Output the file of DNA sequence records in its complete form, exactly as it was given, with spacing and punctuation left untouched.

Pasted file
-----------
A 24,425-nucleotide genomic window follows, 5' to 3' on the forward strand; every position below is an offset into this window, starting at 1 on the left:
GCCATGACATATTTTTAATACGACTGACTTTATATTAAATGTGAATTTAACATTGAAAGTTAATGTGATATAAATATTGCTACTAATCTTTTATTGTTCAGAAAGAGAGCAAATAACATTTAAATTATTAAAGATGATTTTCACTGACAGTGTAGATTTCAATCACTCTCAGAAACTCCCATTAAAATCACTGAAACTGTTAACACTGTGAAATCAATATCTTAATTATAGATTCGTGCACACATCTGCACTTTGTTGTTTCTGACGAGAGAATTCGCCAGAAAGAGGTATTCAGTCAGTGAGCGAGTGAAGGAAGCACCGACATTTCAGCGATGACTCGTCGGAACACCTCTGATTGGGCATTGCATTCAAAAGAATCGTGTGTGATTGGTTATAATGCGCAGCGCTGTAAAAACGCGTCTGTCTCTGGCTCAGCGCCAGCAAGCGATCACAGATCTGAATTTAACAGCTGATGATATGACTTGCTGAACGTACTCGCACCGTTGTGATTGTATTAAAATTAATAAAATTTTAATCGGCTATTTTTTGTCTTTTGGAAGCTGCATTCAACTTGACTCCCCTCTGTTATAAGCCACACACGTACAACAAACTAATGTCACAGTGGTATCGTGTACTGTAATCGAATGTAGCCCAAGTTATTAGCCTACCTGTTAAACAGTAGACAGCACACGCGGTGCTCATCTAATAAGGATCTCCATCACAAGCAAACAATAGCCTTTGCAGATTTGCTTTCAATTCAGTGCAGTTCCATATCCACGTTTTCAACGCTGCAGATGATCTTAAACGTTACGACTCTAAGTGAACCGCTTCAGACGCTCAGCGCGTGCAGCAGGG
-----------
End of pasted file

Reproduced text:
A 24,425-nucleotide genomic window follows, 5' to 3' on the forward strand; every position below is an offset into this window, starting at 1 on the left:
GCCATGACATATTTTTAATACGACTGACTTTATATTAAATGTGAATTTAACATTGAAAGTTAATGTGATATAAATATTGCTACTAATCTTTTATTGTTCAGAAAGAGAGCAAATAACATTTAAATTATTAAAGATGATTTTCACTGACAGTGTAGATTTCAATCACTCTCAGAAACTCCCATTAAAATCACTGAAACTGTTAACACTGTGAAATCAATATCTTAATTATAGATTCGTGCACACATCTGCACTTTGTTGTTTCTGACGAGAGAATTCGCCAGAAAGAGGTATTCAGTCAGTGAGCGAGTGAAGGAAGCACCGACATTTCAGCGATGACTCGTCGGAACACCTCTGATTGGGCATTGCATTCAAAAGAATCGTGTGTGATTGGTTATAATGCGCAGCGCTGTAAAAACGCGTCTGTCTCTGGCTCAGCGCCAGCAAGCGATCACAGATCTGAATTTAACAGCTGATGATATGACTTGCTGAACGTACTCGCACCGTTGTGATTGTATTAAAATTAATAAAATTTTAATCGGCTATTTTTTGTCTTTTGGAAGCTGCATTCAACTTGACTCCCCTCTGTTATAAGCCACACACGTACAACAAACTAATGTCACAGTGGTATCGTGTACTGTAATCGAATGTAGCCCAAGTTATTAGCCTACCTGTTAAACAGTAGACAGCACACGCGGTGCTCATCTAATAAGGATCTCCATCACAAGCAAACAATAGCCTTTGCAGATTTGCTTTCAATTCAGTGCAGTTCCATATCCACGTTTTCAACGCTGCAGATGATCTTAAACGTTACGACTCTAAGTGAACCGCTTCAGACGCTCAGCGCGTGCAGCAGGG